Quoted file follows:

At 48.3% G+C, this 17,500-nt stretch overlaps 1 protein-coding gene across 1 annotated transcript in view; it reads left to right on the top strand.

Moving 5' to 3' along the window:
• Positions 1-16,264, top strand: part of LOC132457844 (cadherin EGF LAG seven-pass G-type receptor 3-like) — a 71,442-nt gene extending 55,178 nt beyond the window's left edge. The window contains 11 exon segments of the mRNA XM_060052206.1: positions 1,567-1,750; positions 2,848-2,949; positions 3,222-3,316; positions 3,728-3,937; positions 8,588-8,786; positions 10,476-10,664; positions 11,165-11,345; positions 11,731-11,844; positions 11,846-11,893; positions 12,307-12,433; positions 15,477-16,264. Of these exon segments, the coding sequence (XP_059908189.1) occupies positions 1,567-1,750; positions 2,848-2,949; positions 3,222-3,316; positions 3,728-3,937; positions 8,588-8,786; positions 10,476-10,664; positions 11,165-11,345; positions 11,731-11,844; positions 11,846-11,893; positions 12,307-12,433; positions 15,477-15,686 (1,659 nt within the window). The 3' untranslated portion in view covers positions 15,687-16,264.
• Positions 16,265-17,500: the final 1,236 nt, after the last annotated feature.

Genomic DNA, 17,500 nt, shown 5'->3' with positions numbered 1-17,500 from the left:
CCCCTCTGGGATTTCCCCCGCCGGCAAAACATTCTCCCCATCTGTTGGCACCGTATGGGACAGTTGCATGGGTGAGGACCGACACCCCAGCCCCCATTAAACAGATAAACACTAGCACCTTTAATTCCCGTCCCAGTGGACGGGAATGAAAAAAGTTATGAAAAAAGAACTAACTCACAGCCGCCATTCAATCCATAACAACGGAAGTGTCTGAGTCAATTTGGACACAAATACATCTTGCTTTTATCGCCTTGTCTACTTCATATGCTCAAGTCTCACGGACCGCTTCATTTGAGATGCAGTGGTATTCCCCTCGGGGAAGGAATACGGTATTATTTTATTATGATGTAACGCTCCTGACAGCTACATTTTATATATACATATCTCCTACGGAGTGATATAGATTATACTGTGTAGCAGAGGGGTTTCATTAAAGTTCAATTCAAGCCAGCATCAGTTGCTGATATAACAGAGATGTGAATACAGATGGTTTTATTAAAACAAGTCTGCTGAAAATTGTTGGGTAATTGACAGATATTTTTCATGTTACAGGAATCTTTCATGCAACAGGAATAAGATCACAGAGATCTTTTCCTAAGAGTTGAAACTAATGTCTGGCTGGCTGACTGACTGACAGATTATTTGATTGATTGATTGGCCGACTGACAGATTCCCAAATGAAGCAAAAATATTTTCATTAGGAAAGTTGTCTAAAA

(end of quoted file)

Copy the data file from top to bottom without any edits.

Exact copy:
At 48.3% G+C, this 17,500-nt stretch overlaps 1 protein-coding gene across 1 annotated transcript in view; it reads left to right on the top strand.

Moving 5' to 3' along the window:
• Positions 1-16,264, top strand: part of LOC132457844 (cadherin EGF LAG seven-pass G-type receptor 3-like) — a 71,442-nt gene extending 55,178 nt beyond the window's left edge. The window contains 11 exon segments of the mRNA XM_060052206.1: positions 1,567-1,750; positions 2,848-2,949; positions 3,222-3,316; positions 3,728-3,937; positions 8,588-8,786; positions 10,476-10,664; positions 11,165-11,345; positions 11,731-11,844; positions 11,846-11,893; positions 12,307-12,433; positions 15,477-16,264. Of these exon segments, the coding sequence (XP_059908189.1) occupies positions 1,567-1,750; positions 2,848-2,949; positions 3,222-3,316; positions 3,728-3,937; positions 8,588-8,786; positions 10,476-10,664; positions 11,165-11,345; positions 11,731-11,844; positions 11,846-11,893; positions 12,307-12,433; positions 15,477-15,686 (1,659 nt within the window). The 3' untranslated portion in view covers positions 15,687-16,264.
• Positions 16,265-17,500: the final 1,236 nt, after the last annotated feature.

Genomic DNA, 17,500 nt, shown 5'->3' with positions numbered 1-17,500 from the left:
CCCCTCTGGGATTTCCCCCGCCGGCAAAACATTCTCCCCATCTGTTGGCACCGTATGGGACAGTTGCATGGGTGAGGACCGACACCCCAGCCCCCATTAAACAGATAAACACTAGCACCTTTAATTCCCGTCCCAGTGGACGGGAATGAAAAAAGTTATGAAAAAAGAACTAACTCACAGCCGCCATTCAATCCATAACAACGGAAGTGTCTGAGTCAATTTGGACACAAATACATCTTGCTTTTATCGCCTTGTCTACTTCATATGCTCAAGTCTCACGGACCGCTTCATTTGAGATGCAGTGGTATTCCCCTCGGGGAAGGAATACGGTATTATTTTATTATGATGTAACGCTCCTGACAGCTACATTTTATATATACATATCTCCTACGGAGTGATATAGATTATACTGTGTAGCAGAGGGGTTTCATTAAAGTTCAATTCAAGCCAGCATCAGTTGCTGATATAACAGAGATGTGAATACAGATGGTTTTATTAAAACAAGTCTGCTGAAAATTGTTGGGTAATTGACAGATATTTTTCATGTTACAGGAATCTTTCATGCAACAGGAATAAGATCACAGAGATCTTTTCCTAAGAGTTGAAACTAATGTCTGGCTGGCTGACTGACTGACAGATTATTTGATTGATTGATTGGCCGACTGACAGATTCCCAAATGAAGCAAAAATATTTTCATTAGGAAAGTTGTCTAAAA